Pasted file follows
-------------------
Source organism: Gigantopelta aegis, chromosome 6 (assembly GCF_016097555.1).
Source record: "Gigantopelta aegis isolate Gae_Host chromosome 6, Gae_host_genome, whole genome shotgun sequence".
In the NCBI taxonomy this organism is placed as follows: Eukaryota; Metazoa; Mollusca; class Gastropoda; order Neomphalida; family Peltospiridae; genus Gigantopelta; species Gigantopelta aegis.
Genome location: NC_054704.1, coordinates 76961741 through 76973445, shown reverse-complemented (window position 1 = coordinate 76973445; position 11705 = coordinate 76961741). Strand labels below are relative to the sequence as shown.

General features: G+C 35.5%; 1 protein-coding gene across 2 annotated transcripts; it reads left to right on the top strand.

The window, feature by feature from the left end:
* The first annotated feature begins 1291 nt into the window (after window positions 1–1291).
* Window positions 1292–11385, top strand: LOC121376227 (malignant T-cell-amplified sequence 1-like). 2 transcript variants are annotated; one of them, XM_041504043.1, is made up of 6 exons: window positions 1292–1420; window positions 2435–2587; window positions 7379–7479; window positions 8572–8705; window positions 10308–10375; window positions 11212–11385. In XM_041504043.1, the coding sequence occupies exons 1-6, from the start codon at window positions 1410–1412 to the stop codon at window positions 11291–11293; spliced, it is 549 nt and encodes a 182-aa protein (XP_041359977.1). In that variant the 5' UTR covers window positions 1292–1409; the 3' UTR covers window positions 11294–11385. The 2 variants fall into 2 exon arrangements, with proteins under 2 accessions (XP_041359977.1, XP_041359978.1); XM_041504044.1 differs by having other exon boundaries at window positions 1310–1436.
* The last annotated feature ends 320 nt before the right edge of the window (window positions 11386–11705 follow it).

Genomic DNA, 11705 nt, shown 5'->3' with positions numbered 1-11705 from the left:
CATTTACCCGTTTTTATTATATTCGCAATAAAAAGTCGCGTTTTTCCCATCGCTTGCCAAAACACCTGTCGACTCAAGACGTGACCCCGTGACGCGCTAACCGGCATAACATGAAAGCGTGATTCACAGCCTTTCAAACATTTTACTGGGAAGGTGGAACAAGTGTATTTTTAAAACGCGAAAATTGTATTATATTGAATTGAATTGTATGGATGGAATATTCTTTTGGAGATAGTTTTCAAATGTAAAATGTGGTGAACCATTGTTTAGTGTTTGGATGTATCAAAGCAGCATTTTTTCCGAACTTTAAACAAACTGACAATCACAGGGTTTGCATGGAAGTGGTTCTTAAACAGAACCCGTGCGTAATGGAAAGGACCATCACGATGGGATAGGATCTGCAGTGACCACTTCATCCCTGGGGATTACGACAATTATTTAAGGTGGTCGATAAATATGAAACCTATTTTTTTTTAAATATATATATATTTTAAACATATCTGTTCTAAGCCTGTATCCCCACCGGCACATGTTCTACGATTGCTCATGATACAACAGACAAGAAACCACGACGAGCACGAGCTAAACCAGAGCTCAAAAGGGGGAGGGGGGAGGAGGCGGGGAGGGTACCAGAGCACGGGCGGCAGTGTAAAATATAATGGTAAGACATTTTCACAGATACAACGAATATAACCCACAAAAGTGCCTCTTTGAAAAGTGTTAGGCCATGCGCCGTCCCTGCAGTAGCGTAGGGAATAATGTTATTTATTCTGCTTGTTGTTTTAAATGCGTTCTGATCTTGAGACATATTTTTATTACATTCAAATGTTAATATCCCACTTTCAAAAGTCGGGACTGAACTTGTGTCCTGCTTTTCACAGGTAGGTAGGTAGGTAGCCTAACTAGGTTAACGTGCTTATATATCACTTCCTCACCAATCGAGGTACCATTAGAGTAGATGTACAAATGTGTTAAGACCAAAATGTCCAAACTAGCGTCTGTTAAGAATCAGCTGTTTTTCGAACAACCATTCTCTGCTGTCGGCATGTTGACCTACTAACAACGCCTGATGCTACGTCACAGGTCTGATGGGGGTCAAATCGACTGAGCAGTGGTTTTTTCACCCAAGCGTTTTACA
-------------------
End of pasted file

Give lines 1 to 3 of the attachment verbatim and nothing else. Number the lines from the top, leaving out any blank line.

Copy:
Source organism: Gigantopelta aegis, chromosome 6 (assembly GCF_016097555.1).
Source record: "Gigantopelta aegis isolate Gae_Host chromosome 6, Gae_host_genome, whole genome shotgun sequence".
In the NCBI taxonomy this organism is placed as follows: Eukaryota; Metazoa; Mollusca; class Gastropoda; order Neomphalida; family Peltospiridae; genus Gigantopelta; species Gigantopelta aegis.